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#BME: Ethnic voters more interested in politics, more optimistic than white counterparts – Study

Young voters from Black and Minority Ethnic (BME) backgrounds are more interested in politics than their white counterparts despite the mediocre representation of BMW communities in politics, a major new study has revealed.

Results of the study, titled ‘Our Ethnic Youth: Re-defining Gen Y’ and conducted by UK media agency Manning Gottlieb, reveals that 44% of Black and Asian voters aged 18 – 29 took a keen interest in politics, compared to 39% of white voters of the same age group.

However, the research also reveals that BME voters are significantly less likely to vote in the next general election: 34% saying they would be very likely to vote as compared with 44% of white youths.

Researchers say that this may be because the representation of ethnic minorities in parliament remains poor, with less than 5% of all MP’s hailing from a BME background.

More than sixty percent of young ethnic voters questioned for the research said that ethnic minority representation in politics and public life was important, compared with less than 20% of young white voters agreeing.

Alison Tsang, the head of insight at Manning Gottlieb, said: “Politics are really important to ethnic young people. But when we looked at voting intention in the next general election, our white British youth are significantly more likely to vote, compared with our ethnic youth.

“It’s not because the ethnic youth are not engaged or don’t care about politics. If we look at all the research that we have, it’s probably a representation issue at the moment: there’s no kind of motivating representatives in the field of politics.”

Manning Gottlieb questioned 2000 young people for the research in what the agency claims is the biggest project of its kind in the UK.

Among the other findings of the research is a sense of optimism felt by a surprising majority of ethnic minority youths about life in the United Kingdom with 64% agreeing that there are opportunities aplenty in Britain – compared with just over half of white youth – and a greater appreciation of life in Britain (78% vs 69%) as well as a stronger desire to be based in the UK than anywhere else in the world (56% vs 44%).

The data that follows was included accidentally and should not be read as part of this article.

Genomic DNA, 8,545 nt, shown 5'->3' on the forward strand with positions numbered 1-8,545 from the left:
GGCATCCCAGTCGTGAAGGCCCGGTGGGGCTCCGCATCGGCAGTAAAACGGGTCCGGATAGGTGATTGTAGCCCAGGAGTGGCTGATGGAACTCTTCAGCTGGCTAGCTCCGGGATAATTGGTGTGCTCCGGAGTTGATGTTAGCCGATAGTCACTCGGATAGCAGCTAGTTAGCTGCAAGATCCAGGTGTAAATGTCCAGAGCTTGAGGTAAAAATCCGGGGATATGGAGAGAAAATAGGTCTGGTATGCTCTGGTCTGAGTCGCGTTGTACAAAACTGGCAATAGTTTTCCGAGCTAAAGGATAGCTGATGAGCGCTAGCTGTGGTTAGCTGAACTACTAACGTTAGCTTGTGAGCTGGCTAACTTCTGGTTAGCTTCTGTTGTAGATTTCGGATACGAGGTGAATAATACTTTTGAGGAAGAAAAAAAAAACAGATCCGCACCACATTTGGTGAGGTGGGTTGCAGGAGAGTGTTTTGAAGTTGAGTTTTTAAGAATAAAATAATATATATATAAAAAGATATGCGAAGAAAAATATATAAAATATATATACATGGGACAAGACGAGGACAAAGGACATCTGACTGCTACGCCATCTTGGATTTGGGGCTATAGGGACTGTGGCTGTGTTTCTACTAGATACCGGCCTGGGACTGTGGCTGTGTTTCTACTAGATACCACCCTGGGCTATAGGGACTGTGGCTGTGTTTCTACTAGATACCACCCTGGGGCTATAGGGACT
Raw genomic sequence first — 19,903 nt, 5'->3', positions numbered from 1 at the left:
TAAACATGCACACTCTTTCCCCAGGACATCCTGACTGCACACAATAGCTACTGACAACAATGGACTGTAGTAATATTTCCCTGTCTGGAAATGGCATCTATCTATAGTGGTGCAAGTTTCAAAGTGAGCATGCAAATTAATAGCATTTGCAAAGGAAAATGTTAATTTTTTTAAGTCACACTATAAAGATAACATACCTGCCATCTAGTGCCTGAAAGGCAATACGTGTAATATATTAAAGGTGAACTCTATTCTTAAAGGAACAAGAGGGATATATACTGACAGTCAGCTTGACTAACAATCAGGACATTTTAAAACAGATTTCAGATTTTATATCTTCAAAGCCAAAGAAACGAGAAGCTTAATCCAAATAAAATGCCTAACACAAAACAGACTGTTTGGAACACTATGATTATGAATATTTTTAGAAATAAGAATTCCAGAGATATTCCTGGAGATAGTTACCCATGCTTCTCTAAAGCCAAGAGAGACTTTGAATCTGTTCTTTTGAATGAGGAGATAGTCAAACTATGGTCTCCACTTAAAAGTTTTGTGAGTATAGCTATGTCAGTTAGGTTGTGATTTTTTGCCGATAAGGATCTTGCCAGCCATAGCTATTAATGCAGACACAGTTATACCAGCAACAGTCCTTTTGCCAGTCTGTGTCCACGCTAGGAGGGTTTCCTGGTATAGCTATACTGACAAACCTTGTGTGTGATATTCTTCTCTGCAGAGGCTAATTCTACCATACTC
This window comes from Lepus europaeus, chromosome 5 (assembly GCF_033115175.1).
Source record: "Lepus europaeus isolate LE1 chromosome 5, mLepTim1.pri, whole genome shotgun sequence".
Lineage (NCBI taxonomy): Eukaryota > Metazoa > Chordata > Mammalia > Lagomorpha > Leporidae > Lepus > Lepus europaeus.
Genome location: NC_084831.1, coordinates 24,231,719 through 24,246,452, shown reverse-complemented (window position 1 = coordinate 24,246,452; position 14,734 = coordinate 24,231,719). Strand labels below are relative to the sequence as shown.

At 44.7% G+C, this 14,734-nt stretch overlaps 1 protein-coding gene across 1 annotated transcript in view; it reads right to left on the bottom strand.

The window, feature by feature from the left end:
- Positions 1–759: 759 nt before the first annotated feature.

The research confirms the generally held view, particularly among British Asians, that second or third generation ethnic youth are far more likely to participate in politics than their parents or grandparents.

Historically ethnic minority voters have been less likely to vote than the white population.  As recently as the 2010 general election, less than a fifth of all ethnic minorities were not even registered to vote, compared with just seven percent of the white population. 

The study will doubtless also make for interesting reading for all three major political parties as the ethnic vote is set to be key in next year’s general election.

In recent weeks both Labour and the Conservatives have been scrambling for the British Asian vote with both party leaders attending a variety of community events: a campaign that will intensify in the coming days and weeks when British Indians begin Diwali celebrations.

On 20 October, Downing Street will be hosting a Diwali reception for more than 200 members of the British Indian community, on the same day as the Labour party will holds its annual Diwali celebration just down the road.

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